This morning I came across a wonderful speech (from the Edinburgh International Television Festival) by Robert Peston, one of the best blogging journalists at the BBC where I headed up the Blogs Network during the trial and immediate post-trial phase. In his speech, Peston discusses a range of topics, including thoughts on why it was in the public's interest to report on the fragility of Britain's banks, a move some have suggested helped lead to the credit crunch, before providing some valuable insights into his feelings about the increasingly important role of his blog. Peston said:
"For me, the blog is at the core of everything I do, it is the
bedrock of my output. The discipline of doing it shapes my thoughts. It
disseminates to a wider world the stories and themes that I think
matter. But it also spreads the word within the BBC – which is no
coincidence, because it started life as an internal email for editors
and staff. It gives me unlimited space to publish the kind of detail on
an important story that I can't get into a three minute two-way on
Today or a two-minutes-forty-seconds package on the Ten O'Clock News.
It connects me to the audience in a very important way. The comments
left by readers contain useful insights – and they help me understand
what really matters to people. That is not to say that I give them only
what they want. I retain an old-fashioned view that in the end the
licence fee pays for my putative skills in making judgements about what
matters. Most important of all, the blog allows me and the BBC to own a
big story and create a community of interested people around it.
Sharing information – some of it hugely important, some of it less so –
with a big and interested audience delivers that ownership and creates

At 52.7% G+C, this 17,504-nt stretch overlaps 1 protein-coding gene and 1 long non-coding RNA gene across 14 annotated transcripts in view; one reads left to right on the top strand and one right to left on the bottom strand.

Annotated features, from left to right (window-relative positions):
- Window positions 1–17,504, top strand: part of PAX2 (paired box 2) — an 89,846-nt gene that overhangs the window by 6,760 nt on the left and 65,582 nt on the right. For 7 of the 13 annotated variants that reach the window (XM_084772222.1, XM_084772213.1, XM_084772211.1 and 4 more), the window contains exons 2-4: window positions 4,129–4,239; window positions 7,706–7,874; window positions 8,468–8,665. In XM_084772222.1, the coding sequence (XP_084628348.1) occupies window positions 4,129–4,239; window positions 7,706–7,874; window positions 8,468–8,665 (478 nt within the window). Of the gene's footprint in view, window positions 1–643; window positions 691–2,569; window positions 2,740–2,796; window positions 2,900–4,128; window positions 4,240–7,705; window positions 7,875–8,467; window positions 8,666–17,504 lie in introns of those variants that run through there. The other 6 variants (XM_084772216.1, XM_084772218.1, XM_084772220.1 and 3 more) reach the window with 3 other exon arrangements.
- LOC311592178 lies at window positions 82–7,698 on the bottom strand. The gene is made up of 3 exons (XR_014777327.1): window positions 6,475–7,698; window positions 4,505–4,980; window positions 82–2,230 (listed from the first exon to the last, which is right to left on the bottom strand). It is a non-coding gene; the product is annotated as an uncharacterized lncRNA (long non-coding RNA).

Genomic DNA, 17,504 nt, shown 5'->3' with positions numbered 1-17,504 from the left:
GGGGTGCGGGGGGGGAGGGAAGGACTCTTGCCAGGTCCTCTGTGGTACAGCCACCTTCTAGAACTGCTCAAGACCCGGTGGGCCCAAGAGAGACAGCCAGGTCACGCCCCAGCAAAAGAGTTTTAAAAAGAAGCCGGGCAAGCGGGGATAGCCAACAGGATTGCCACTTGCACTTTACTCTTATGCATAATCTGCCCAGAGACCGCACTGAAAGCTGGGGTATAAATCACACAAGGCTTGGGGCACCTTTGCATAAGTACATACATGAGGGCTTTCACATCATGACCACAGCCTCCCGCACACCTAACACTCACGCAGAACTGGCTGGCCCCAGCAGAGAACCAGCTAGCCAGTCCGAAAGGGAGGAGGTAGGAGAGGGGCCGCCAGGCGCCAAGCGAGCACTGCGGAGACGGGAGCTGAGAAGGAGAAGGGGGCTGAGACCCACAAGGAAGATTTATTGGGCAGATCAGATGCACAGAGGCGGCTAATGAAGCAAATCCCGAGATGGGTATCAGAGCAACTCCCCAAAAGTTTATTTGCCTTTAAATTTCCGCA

that committed community.
Now because of my own indifference to how I communicate a story,
whether by video, audio or in writing, I regard the competition as the
Telegraph, the Times, the FT, and so on, just as much Sky and ITN. And
what's more for much of my output the competition is not just from
UK-based organisations with UK audiences. The Wall Street Journal, CNN,
the New York Times and the Washington Post are very much direct rivals.
Where audiences get business news
Also, it is increasingly clear that much of the audience doesn't
care whether they receive their information via the blog, some other
internet channel, the TV, newspapers or radio. We did a survey in
February of where British people get their information about the
economy. 84% still turn to television first, but 53% used the internet,
as opposed to 52% who go to a newspaper, and 37% radio. For young
people in the ABC1 category, 61% turned first to the internet –
although even for this group TV was out in front with 74%. The point is
that in national and international news, convergence has in a very
fundamental sense already happened for TV, radio and newspapers. We all
do video, audio and the written word…"
Peston's Blog is at http://www.bbc.co.uk/blogs/thereporters/robertpeston/